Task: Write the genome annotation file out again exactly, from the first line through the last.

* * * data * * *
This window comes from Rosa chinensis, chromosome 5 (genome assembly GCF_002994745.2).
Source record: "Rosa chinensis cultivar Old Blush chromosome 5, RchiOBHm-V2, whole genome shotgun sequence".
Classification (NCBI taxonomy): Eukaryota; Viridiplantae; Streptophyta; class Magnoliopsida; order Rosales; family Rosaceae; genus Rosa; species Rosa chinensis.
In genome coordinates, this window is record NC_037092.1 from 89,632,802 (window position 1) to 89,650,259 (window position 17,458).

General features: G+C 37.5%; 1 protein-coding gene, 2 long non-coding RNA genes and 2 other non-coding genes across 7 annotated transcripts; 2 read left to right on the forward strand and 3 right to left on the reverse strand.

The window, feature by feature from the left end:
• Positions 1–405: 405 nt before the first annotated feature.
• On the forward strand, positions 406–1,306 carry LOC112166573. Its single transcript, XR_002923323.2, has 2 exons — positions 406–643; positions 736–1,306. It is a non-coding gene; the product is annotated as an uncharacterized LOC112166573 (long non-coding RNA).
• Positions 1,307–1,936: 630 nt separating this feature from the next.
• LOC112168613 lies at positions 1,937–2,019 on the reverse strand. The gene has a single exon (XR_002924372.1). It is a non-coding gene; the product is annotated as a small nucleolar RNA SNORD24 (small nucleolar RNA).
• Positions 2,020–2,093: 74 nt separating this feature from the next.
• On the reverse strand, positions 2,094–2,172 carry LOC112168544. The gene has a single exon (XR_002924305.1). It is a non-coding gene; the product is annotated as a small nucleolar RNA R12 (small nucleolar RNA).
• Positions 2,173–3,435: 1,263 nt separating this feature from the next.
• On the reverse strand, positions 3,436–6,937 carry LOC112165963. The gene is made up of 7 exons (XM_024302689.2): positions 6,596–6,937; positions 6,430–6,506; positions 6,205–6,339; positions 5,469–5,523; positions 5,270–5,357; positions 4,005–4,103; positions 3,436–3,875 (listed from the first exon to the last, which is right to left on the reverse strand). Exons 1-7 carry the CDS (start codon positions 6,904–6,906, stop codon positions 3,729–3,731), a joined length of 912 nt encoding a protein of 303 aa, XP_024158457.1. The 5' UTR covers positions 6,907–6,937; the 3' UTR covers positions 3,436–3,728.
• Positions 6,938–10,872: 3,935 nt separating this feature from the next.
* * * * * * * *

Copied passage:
This window comes from Rosa chinensis, chromosome 5 (genome assembly GCF_002994745.2).
Source record: "Rosa chinensis cultivar Old Blush chromosome 5, RchiOBHm-V2, whole genome shotgun sequence".
Classification (NCBI taxonomy): Eukaryota; Viridiplantae; Streptophyta; class Magnoliopsida; order Rosales; family Rosaceae; genus Rosa; species Rosa chinensis.
In genome coordinates, this window is record NC_037092.1 from 89,632,802 (window position 1) to 89,650,259 (window position 17,458).

General features: G+C 37.5%; 1 protein-coding gene, 2 long non-coding RNA genes and 2 other non-coding genes across 7 annotated transcripts; 2 read left to right on the forward strand and 3 right to left on the reverse strand.

The window, feature by feature from the left end:
• Positions 1–405: 405 nt before the first annotated feature.
• On the forward strand, positions 406–1,306 carry LOC112166573. Its single transcript, XR_002923323.2, has 2 exons — positions 406–643; positions 736–1,306. It is a non-coding gene; the product is annotated as an uncharacterized LOC112166573 (long non-coding RNA).
• Positions 1,307–1,936: 630 nt separating this feature from the next.
• LOC112168613 lies at positions 1,937–2,019 on the reverse strand. The gene has a single exon (XR_002924372.1). It is a non-coding gene; the product is annotated as a small nucleolar RNA SNORD24 (small nucleolar RNA).
• Positions 2,020–2,093: 74 nt separating this feature from the next.
• On the reverse strand, positions 2,094–2,172 carry LOC112168544. The gene has a single exon (XR_002924305.1). It is a non-coding gene; the product is annotated as a small nucleolar RNA R12 (small nucleolar RNA).
• Positions 2,173–3,435: 1,263 nt separating this feature from the next.
• On the reverse strand, positions 3,436–6,937 carry LOC112165963. The gene is made up of 7 exons (XM_024302689.2): positions 6,596–6,937; positions 6,430–6,506; positions 6,205–6,339; positions 5,469–5,523; positions 5,270–5,357; positions 4,005–4,103; positions 3,436–3,875 (listed from the first exon to the last, which is right to left on the reverse strand). Exons 1-7 carry the CDS (start codon positions 6,904–6,906, stop codon positions 3,729–3,731), a joined length of 912 nt encoding a protein of 303 aa, XP_024158457.1. The 5' UTR covers positions 6,907–6,937; the 3' UTR covers positions 3,436–3,728.
• Positions 6,938–10,872: 3,935 nt separating this feature from the next.